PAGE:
Are many of the other local makers based on the Island? What are their businesses called and what do they make?
No answer here as I only sell things I make although I would be happy to include a bit more about Fiona if you think it would be a good fit? ……. ‘Fiona, my partner in the shop, works mostly in wool. In addition to selling hand spun wool she weaves incredible rugs, and knits/crochets head bands, hats, belts, pincushions and other items. Influenced by Jura’s changing colours and moods each piece is individually hand crafted by Fiona. In addition we stock a range of items made from the Jura Tartan which she designed including hand bags, ties, scarves, jewellery etc.
Community is very much at the heart of Jura, can you tell us what it is like to be a part of this tight-knit hub?
Community has always been such a vital part of Jura. Although we do have better access to the mainland than many years ago, the island still retains a strong sense of community. In some part this arises from the fact that we share all the same events and services etc. We have a shared dependency on each other – not unique to our island. I would imagine that if you plonked 200 people onto an island anywhere in the world there would be all the same issues we experience, good and bad.
How do you enjoy spending a day off on the Island?
During the summer I rarely get a day off the island but last summer, after work, I was able to go to the beautiful island of Gigha for an evening with the operator of our Jura Passenger ferry. It might sound like a busman’s holiday, but it was magical. A lovely warm summer evening sitting outside with friends enjoying another island.
To the readers who are thinking about visiting Jura, how would you describe its character and what would you recommend doing while there?
Jura has often been described as the last great wilderness by many. We boast miles of accessible coastline on the East side of the island. Wildlife includes seals, otters, sea birds, birds of prey and deer. The drive up the island gives you a real feel for the large areas of the island that are uninhabited. There is a local taxi/tour gentleman on the island who regularly does customised trips up the island. Visitors to Jura want such different experiences and his business has developed to allow them exactly the experience they want rather than tying them into a rigid timetabled visit. The sense of freedom Jura offers shouldn’t be structured. I would allow 2 hours for a return trip up the island and longer if you want to visit Tea on the Beach or Lussa Gin at the North end. You could easily while away an hour or more in Craighouse by walking through the village, visiting The Antlers and Ice Cream Café -, The Jura Hotel and Jura Distillery. All this, of course, after you have visited us at Camella Crafts! Located at the Business Unit at the head of the main Pier there are 4 of us including Deer Island Rum and The Whisky Island Gallery so definitely worth the short stroll down to us.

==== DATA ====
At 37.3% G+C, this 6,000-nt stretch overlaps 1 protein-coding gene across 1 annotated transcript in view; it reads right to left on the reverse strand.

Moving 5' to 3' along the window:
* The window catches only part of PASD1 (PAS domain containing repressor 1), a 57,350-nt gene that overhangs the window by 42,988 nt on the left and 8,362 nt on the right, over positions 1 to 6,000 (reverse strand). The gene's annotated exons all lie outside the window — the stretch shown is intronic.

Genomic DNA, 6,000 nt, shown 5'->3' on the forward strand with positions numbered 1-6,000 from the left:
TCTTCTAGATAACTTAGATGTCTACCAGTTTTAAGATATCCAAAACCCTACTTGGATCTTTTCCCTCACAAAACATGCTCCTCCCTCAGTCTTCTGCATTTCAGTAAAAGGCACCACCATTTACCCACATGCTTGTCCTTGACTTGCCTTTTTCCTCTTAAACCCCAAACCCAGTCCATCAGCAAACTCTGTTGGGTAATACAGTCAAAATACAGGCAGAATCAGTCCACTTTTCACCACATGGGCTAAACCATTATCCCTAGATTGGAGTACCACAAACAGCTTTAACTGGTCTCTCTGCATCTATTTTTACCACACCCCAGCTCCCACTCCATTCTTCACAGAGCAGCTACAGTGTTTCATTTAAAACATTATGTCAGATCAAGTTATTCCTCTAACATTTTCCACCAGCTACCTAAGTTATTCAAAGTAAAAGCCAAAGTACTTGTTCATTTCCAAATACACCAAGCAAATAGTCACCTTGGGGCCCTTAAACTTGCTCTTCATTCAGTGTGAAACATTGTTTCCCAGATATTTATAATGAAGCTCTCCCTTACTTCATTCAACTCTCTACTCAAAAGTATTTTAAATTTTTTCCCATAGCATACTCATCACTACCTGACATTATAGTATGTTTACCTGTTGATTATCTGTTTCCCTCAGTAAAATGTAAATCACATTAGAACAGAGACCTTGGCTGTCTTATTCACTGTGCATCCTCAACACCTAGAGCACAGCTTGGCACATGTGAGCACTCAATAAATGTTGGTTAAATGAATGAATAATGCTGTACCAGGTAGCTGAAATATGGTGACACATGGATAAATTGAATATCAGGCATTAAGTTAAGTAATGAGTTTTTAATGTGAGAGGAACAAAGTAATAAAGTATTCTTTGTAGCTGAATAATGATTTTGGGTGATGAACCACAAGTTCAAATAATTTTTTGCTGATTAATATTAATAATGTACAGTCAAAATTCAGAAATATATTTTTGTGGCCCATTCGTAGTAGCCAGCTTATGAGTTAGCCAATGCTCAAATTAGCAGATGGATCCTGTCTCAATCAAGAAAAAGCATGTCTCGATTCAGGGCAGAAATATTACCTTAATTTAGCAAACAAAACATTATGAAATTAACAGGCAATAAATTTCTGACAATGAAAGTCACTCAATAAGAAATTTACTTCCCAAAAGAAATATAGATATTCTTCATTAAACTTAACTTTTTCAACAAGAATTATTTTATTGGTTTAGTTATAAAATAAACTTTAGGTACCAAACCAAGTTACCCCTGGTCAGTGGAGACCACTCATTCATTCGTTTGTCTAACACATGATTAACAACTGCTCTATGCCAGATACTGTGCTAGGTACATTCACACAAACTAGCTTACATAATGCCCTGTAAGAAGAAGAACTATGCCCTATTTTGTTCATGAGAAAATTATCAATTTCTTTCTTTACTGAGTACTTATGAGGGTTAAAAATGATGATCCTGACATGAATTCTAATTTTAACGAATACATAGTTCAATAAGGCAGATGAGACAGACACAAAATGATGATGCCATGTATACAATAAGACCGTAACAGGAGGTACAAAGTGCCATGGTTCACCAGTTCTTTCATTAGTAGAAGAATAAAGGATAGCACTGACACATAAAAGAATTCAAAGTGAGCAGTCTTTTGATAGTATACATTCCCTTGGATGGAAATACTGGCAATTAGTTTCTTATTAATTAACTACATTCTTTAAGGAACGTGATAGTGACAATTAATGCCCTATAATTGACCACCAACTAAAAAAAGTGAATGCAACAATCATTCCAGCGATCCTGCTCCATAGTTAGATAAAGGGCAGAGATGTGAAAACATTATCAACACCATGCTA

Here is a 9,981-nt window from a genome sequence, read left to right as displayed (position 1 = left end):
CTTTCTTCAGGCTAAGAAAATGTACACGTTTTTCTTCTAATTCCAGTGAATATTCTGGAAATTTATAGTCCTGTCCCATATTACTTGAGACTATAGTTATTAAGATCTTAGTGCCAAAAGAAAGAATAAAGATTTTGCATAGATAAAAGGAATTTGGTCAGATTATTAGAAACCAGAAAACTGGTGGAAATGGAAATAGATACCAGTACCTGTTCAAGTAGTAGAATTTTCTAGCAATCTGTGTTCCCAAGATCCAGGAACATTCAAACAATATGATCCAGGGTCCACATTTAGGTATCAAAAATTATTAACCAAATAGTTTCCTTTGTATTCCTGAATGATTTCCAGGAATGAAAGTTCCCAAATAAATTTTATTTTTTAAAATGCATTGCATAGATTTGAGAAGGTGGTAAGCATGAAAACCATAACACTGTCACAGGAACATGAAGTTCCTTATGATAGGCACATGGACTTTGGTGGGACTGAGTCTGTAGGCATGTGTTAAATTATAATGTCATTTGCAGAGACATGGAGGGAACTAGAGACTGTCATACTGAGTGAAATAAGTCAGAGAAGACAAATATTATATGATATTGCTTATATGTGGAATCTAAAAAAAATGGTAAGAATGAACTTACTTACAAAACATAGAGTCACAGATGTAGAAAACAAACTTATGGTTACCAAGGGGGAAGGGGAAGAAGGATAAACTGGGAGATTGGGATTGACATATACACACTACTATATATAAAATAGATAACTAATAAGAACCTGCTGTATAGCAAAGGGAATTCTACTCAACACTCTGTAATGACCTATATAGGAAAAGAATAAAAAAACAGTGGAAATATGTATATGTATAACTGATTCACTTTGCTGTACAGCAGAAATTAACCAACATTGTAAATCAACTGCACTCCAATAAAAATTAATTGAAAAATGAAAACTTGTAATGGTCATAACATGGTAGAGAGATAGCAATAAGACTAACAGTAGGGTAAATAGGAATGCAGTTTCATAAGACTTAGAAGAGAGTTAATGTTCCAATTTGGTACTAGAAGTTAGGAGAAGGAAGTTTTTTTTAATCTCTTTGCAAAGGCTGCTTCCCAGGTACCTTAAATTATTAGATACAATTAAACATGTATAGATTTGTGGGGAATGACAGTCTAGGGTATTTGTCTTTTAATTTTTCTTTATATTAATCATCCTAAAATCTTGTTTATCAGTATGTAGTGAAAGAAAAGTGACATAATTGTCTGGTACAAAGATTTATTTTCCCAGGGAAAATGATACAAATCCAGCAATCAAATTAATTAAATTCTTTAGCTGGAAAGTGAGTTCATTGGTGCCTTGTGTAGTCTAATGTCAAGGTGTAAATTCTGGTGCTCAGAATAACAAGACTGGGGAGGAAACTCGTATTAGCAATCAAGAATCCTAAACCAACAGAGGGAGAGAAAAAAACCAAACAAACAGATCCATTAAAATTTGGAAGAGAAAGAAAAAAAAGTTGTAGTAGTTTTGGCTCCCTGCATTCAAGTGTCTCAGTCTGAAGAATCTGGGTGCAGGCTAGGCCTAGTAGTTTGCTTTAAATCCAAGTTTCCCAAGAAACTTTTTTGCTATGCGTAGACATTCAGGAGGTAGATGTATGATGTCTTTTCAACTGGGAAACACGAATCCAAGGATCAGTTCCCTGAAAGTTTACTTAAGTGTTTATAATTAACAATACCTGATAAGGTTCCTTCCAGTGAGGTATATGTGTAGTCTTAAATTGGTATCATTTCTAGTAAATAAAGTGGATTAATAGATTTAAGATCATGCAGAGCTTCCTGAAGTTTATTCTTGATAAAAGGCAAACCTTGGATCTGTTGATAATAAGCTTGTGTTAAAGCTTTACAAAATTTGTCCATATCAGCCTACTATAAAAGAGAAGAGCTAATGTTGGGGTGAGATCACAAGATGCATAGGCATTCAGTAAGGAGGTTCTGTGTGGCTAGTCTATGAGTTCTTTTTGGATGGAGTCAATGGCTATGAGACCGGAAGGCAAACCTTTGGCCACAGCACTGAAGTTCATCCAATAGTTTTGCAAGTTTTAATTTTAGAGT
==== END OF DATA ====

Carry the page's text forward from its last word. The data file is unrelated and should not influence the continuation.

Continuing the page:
Is it possible for people to order from you online if they aren’t able to visit you? If so what’s the best way to do that?
I am currently in the process of developing a website but until them I try to keep customers updated on my Facebook page at Camella Crafts and I also have some items listed on the wonderful Isle20 site.